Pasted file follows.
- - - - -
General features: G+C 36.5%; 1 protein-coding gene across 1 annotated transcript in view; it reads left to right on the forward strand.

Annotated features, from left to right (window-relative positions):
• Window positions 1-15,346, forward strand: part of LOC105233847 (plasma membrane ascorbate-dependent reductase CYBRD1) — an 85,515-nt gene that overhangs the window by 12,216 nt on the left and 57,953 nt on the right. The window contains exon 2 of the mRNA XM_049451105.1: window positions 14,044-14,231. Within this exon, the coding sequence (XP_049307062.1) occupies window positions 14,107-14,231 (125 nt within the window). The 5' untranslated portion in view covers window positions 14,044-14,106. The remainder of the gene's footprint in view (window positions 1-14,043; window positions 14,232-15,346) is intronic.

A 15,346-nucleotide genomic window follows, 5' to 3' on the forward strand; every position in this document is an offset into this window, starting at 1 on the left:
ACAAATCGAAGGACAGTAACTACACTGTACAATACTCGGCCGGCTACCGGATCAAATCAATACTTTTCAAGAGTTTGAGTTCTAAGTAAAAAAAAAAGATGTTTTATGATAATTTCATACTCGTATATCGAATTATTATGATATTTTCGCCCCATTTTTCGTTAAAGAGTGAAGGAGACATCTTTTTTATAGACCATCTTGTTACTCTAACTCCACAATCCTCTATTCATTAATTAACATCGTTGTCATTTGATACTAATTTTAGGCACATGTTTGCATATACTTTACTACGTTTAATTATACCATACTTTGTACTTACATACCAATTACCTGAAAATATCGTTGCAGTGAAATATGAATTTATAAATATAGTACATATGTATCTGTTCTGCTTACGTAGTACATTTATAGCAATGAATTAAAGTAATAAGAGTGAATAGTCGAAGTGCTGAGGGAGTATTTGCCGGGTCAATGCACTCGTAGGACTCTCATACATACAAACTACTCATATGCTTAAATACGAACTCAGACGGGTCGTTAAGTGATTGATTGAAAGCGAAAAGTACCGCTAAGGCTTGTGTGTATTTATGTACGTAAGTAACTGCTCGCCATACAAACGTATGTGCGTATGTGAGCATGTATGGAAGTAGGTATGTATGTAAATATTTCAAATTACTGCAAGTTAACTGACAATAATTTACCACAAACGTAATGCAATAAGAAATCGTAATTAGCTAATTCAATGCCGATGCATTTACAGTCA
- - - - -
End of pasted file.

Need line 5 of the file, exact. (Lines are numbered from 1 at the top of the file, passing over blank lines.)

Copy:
ACAAATCGAAGGACAGTAACTACACTGTACAATACTCGGCCGGCTACCGGATCAAATCAATACTTTTCAAGAGTTTGAGTTCTAAGTAAAAAAAAAAGATGTTTTATGATAATTTCATACTCGTATATCGAATTATTATGATATTTTCGCCCCATTTTTCGTTAAAGAGTGAAGGAGACATCTTTTTTATAGACCATCTTGTTACTCTAACTCCACAATCCTCTATTCATTAATTAACATCGTTGTCATTTGATACTAATTTTAGGCACATGTTTGCATATACTTTACTACGTTTAATTATACCATACTTTGTACTTACATACCAATTACCTGAAAATATCGTTGCAGTGAAATATGAATTTATAAATATAGTACATATGTATCTGTTCTGCTTACGTAGTACATTTATAGCAATGAATTAAAGTAATAAGAGTGAATAGTCGAAGTGCTGAGGGAGTATTTGCCGGGTCAATGCACTCGTAGGACTCTCATACATACAAACTACTCATATGCTTAAATACGAACTCAGACGGGTCGTTAAGTGATTGATTGAAAGCGAAAAGTACCGCTAAGGCTTGTGTGTATTTATGTACGTAAGTAACTGCTCGCCATACAAACGTATGTGCGTATGTGAGCATGTATGGAAGTAGGTATGTATGTAAATATTTCAAATTACTGCAAGTTAACTGACAATAATTTACCACAAACGTAATGCAATAAGAAATCGTAATTAGCTAATTCAATGCCGATGCATTTACAGTCA